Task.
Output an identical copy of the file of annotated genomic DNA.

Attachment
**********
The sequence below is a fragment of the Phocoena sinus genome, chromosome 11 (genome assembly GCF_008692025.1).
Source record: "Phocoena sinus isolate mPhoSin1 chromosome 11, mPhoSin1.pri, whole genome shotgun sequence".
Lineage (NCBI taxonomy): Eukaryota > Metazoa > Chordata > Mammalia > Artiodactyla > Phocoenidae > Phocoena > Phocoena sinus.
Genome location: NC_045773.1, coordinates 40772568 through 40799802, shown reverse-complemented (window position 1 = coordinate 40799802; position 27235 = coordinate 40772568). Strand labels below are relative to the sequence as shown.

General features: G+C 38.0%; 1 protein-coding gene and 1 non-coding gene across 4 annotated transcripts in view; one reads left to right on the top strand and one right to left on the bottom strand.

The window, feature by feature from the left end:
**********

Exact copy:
The sequence below is a fragment of the Phocoena sinus genome, chromosome 11 (genome assembly GCF_008692025.1).
Source record: "Phocoena sinus isolate mPhoSin1 chromosome 11, mPhoSin1.pri, whole genome shotgun sequence".
Lineage (NCBI taxonomy): Eukaryota > Metazoa > Chordata > Mammalia > Artiodactyla > Phocoenidae > Phocoena > Phocoena sinus.
Genome location: NC_045773.1, coordinates 40772568 through 40799802, shown reverse-complemented (window position 1 = coordinate 40799802; position 27235 = coordinate 40772568). Strand labels below are relative to the sequence as shown.

General features: G+C 38.0%; 1 protein-coding gene and 1 non-coding gene across 4 annotated transcripts in view; one reads left to right on the top strand and one right to left on the bottom strand.

The window, feature by feature from the left end: